Aechmea blanchetiana ‘Orange form’ (Baker) L.B.Sm. 1955

pronounced: EEK-mee-uh  blan-chet-ee-AH-nuh

(Bromeliaceae – the bromeliad family)

common name: Orange Bromeliad

orange bromeliad
inflorescence

Aechmea is derived from the Greek αιχμη (aichmé), the point of a spear; blanchetiana is for Jacques S. Blanchet (1807-1875), a Swiss merchant and consul who collected many plants in Brazil.

This plant originates in Brazil, from Bahia to Espirito Santo. It is a typical part of the vegetation that grows along the coasts, known as ‘restingas’, whose soils are generally poor and sandy. It is one of the most popular bromeliads for landscaping in tropical and subtropical countries, as it can withstand the tropical sun, low availability of water, and salty sea air. It will endure shade, but the leaves will turn green and rather soft and flaccid. If the plant is pampered with too much water and fertilizer, the same result will occur.

inflorescence detail

It is a large herbaceous plant, up to a metre or more tall, and 1.5 m in diameter, that has a rosette with abundant strap-shaped leaves, that turn bright orange when exposed to sunlight. It is what is known as a tank-type bromeliad, its leaves being arranged in a funnel and forming a central cavity, usually filled with water. The leaves are stiff, with backward-facing spines at the apex and on the margins. These spines are sharp, and it is advised to wear gloves while handling the plant.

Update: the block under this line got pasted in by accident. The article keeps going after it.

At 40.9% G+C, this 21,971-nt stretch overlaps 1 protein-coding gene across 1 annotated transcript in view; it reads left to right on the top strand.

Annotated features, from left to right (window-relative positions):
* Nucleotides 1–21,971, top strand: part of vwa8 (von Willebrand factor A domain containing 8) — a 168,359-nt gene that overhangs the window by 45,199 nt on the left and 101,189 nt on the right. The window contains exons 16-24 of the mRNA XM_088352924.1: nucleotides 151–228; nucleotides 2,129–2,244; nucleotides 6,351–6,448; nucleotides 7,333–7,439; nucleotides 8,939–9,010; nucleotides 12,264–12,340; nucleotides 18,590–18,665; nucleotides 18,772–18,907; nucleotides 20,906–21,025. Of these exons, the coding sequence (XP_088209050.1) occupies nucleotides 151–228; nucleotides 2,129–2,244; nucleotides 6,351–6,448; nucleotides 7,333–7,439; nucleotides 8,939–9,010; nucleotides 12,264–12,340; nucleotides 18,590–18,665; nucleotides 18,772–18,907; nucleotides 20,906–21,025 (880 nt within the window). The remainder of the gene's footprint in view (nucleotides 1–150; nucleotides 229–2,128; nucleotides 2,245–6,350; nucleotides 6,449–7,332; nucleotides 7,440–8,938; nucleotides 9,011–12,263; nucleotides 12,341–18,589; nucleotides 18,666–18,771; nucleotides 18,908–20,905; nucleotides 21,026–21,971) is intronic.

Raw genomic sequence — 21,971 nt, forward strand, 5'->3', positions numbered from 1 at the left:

Each rosette blooms only once and then dies, but the process takes a couple of years, and new pups are produced at the base of the mother plant. The flowering season starts in mid-summer, and the colourful branches, up to 2 m tall, and with masses of tiny flowers surrounded by conspicuous red and yellow bracts, last till the end of the year or even longer, until they start bearing fruits. The flowers are pollinated by nectar-eating birds.

The fruits are small globose purple berries containing elliptical seeds 1-2 mm long.

Propagation is either by seed, or vegetatively through the pups, that can be separated out when they are about a third of the size of the mother plant. These pups should not be planted too deeply, or they will die.

Photographed in Hosrseshoe Bay 2014, Picnic Bay 2015

Page last updated 8th July 2018

 

 

 

 

 

 

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